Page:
Thursday, April 26, 2018


★★★★ “It’s viciously funny; Maybe change starts with plays like this.” – The Guardian

"A naked photo of Scarlett goes viral. Rumours spread across smartphones like wildfire and her reputation becomes toxic, threatening to shatter the clique of girls she has grown up with. But how long can Scarlett remain silent? And why isn’t it the same for boys? Girls Like That is an explosive new play that explores the evolution of feminist consciousness and modern female friendships in the wake of advancing technology."


Tarragon Theatre is no stranger to fine examples of ensemble work. The last show, Bunny, gave audiences a beautiful and intense example of a cast and crew working together to create a fully integrated vision of one woman’s relationship with a world that profoundly misunderstands and prejudges women’s sexuality. But nothing could prepare spectators for the ways in which an group of seven young women have worked together to bring to the stage a breakneck ensemble performance that exemplifies impeccable timing and a kind of dance music video effect throughout, breaking the conversation into a multivalent form of spoken word dialogue/monologic theatre that pushes the boundaries of playwriting toward a glorious spectacle of sight and sound.

Perhaps vaguely reminiscent of Caryl Churchill’sTop Girls, Evan Placey’s script replaces more naturalistic dialogue with seamless catcalls, cacophonies of lovelorn girlhood, and poignant monologues from specific 20th century historic periods that bring to the final moments a profound sense of how history forms and affects feminine gender and sexuality in disturbing and empowering ways. Under the direction of Esther Jun the cast is placed strategically and rigorously throughout Shannon Lea Doyle’s simple and effectively elegant steel grey institutional set that sends the action - and the uniformed ‘girls’ (among other historical costumes beautifully designed by Ming Wong) - into high relief as they act out formative moments in their education as the young women of St. Helens.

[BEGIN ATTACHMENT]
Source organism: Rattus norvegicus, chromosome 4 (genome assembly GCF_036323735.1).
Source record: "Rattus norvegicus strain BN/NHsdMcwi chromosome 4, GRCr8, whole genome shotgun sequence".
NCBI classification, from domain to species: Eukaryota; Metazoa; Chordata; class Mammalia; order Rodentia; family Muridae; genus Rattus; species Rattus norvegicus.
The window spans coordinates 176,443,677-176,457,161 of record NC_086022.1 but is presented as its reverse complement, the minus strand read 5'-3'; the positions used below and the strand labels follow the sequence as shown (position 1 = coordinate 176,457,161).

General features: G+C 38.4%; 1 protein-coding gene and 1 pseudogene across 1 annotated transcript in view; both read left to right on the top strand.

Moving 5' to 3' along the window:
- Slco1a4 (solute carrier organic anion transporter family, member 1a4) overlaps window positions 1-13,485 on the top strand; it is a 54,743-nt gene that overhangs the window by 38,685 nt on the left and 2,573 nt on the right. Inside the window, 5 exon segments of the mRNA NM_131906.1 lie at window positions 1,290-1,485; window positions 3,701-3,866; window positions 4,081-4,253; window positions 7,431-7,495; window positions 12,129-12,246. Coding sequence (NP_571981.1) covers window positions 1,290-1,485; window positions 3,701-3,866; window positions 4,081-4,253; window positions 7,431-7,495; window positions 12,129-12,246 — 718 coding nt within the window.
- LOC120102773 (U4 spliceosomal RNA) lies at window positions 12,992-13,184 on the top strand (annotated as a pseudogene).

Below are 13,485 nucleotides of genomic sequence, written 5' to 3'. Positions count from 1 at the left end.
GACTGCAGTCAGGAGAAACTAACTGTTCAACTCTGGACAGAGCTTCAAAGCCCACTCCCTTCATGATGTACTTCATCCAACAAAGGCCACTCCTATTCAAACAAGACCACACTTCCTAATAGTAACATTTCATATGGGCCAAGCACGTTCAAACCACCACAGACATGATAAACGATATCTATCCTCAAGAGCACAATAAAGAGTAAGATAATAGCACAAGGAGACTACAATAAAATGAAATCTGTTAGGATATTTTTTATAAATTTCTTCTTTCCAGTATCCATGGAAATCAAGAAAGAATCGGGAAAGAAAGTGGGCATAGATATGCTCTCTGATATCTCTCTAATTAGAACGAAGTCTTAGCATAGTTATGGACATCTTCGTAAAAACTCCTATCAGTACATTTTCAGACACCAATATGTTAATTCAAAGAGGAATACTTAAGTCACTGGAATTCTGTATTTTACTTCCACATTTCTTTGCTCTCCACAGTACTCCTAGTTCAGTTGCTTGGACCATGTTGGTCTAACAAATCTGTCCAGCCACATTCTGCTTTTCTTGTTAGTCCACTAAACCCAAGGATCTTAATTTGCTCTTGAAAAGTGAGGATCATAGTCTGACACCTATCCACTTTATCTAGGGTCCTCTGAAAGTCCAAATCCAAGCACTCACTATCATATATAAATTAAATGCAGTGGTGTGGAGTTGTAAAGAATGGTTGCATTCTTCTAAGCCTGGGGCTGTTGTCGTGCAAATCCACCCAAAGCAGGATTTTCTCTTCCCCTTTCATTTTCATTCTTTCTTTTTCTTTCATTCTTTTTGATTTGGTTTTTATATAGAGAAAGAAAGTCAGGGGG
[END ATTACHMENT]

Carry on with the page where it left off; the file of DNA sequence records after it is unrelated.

Placey’s lengthy narrative (one hour forty five minutes with no intermission) suffers slightly at times from a touch too much cacophony of frequently indistinguishable commentary, and could easily be shortened by 15 to 20 minutes without losing any of the essential information. Nevertheless, one is able to gain a striking, if not somewhat surface sense of each character as they move through troubling youthful times that both separates and unites them within their greatest adolescent struggles. Each performer displays an amazing sense of diverse characterization as they work together to portray that supremely difficult theatrical task - to show a sense of the individual and the group within a single moment.
The use of lip sync, both musical and spoken, is ingenious as it divides and illuminates the physical and emotional relationships between the absent males and the women they manipulate with their youth, beauty, and utter disregard for complex compassion. At one point a character exclaims, regarding male manipulative tendencies, that the young women are becoming more and more like the young men who have taken part in their distress and subsequent malevolent behaviour patterns. And yet, the playwright, in a perhaps somewhat convoluted manned, suggests that there may always be a way out - or - at the very least, a way to view these gender constructions and consider ways to re-imagine them in a more positive manner. 
Basically, a provocative photo of one of the young women, distributed online by dubious sources, creates a tension that rambles in complex ways throughout the consciousness of this collective group of young female students. A lone hunky young man who is never seen, but described in evocative detail, is joined by his invisible male cohorts within a misogynist cultural scheme that pits (6) girls against (1) girl, and effectively teases the audience with potential tragedy and mayhem. And yet, ultimately, GIRLS LIKE THAT becomes, by the end, an uplifting and bittersweet open ending in a time when tragic misogynist consciousness continues to wreak havoc.


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